No more Apple knockoffs? Amazon plots major purge of pirate products

Amazon's new brand registry will allow product makers and consumers to raise a flag over counterfeit goods.
Written by Liam Tung, Contributing Writer on

The new registry will allow brands, shoppers and Amazon to raise a warning over counterfeit goods, which may then be taken down.

Image: Sarah Tew/CNET

Amazon is signaling its role as a friend rather than foe to product makers with a new brand registry aimed at cleansing its platform of fakes.

The new registry will enable brands that register their own logo and intellectual property to initiate a takedown of product listings when they identify potential counterfeits, Amazon Marketplace vice president Peter Faricy told Reuters.

The new counterfeit-fighting tool, which could be available as early as spring in North America, is currently being tested and would be a free service.

The registry will allow brands, shoppers and Amazon to raise a warning over counterfeit goods, which Amazon may then take down.

According to Faricy, Amazon is in an early phase of its campaign to stamp out counterfeits. It follows Birkenstock's decision last year to yank permission for third-party merchants to sell its sandals on the site.

The shoe maker complained that it was hard to gain Amazon's support to battle against fakes unless it sold its entire range on Amazon.

Apple last year filed a suit against a US firm for selling bogus Apple-branded power adapters and cables on Amazon. The iPhone maker claimed that 90 percent of Apple products it bought on Amazon were counterfeit.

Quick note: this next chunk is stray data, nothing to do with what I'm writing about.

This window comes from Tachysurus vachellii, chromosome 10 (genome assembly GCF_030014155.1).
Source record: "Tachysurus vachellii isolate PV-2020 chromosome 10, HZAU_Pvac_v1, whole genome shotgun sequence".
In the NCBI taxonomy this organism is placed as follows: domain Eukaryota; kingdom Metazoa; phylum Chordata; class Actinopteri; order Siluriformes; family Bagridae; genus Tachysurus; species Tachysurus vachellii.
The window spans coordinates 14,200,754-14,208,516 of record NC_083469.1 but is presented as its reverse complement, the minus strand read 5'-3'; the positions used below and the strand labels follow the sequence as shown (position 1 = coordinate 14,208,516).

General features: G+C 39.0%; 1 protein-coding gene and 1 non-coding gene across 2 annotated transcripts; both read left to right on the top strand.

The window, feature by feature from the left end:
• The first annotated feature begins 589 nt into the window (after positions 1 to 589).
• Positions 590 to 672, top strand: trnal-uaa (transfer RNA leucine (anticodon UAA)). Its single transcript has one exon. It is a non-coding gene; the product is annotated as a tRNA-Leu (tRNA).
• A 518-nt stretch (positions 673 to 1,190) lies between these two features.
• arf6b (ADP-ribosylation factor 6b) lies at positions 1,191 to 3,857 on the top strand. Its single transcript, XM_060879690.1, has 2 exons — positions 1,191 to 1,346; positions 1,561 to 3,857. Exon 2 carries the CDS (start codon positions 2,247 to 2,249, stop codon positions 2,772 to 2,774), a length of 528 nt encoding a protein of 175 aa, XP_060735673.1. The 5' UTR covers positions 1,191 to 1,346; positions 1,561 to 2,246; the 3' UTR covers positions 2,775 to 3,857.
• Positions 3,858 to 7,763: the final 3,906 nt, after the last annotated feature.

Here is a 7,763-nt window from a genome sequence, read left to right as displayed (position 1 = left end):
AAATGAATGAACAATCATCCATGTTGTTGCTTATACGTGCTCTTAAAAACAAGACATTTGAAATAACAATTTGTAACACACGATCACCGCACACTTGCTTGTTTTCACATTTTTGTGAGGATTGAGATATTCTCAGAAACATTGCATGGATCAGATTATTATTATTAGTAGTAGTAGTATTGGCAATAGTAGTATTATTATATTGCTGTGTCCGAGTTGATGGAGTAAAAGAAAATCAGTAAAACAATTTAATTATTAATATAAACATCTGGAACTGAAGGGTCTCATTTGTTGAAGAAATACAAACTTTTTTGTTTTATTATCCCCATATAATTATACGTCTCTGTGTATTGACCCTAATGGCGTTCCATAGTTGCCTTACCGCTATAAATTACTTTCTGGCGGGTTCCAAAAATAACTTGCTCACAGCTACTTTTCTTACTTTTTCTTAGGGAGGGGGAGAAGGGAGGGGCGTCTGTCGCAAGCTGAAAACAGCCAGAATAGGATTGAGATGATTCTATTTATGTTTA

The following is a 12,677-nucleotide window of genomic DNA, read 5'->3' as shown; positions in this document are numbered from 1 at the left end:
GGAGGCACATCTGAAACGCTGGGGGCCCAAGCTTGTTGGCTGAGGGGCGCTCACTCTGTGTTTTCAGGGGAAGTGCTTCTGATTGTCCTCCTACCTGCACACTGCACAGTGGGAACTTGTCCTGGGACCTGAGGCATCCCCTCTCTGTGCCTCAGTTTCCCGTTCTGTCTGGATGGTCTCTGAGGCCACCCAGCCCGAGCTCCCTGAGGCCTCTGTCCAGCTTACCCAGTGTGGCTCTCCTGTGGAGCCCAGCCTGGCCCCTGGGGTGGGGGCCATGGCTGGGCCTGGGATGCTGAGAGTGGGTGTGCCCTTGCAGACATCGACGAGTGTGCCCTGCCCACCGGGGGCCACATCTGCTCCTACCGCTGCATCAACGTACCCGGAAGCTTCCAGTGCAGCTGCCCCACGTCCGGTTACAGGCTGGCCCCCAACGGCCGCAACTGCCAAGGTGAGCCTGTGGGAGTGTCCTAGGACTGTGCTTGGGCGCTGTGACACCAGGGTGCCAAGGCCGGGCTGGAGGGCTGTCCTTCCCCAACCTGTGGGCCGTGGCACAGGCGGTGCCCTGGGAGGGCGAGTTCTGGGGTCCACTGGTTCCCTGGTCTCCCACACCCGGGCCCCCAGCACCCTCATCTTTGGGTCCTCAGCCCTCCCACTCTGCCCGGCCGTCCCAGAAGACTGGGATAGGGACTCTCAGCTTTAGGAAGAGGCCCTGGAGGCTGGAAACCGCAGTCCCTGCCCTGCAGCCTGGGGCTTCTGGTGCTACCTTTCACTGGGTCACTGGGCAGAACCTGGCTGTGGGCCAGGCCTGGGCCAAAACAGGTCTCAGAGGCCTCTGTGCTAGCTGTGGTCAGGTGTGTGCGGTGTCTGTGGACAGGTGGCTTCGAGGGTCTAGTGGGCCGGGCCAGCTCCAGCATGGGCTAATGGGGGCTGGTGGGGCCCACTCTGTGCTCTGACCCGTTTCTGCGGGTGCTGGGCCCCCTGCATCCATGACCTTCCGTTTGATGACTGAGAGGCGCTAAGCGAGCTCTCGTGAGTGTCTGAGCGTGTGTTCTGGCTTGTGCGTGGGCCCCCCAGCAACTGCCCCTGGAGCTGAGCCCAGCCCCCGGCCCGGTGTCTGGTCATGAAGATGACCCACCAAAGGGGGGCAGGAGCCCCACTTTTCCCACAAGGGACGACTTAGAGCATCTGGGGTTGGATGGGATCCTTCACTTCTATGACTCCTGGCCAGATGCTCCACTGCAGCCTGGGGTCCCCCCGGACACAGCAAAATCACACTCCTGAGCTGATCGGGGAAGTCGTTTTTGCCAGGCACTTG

Amazon has filed a law suit to prevent what it says was a "small number of bad actors" peddling fakes on its site. It's also tightened up restrictions on selling USB-C cables that are not compliant with USB standards, but this was after a Google software engineer raised safety concerns over the bogus products rather than counterfeit issues.

News of Amazon's anti-counterfeit effort follows a report in November by ZDNet sister site CNET that Amazon was considering anti-fraud tools under a project called Brand Central that would help sellers protect their intellectual property.

One brand owner, who claimed to have knowledge of Brand Central, said he expected Amazon to significantly step up its fight against knockoffs this year due to the growth of brands selling directly on Amazon.

The initiative would complement its Seller Central site that largely helps resellers of commodity items, but is light on tools for brands.

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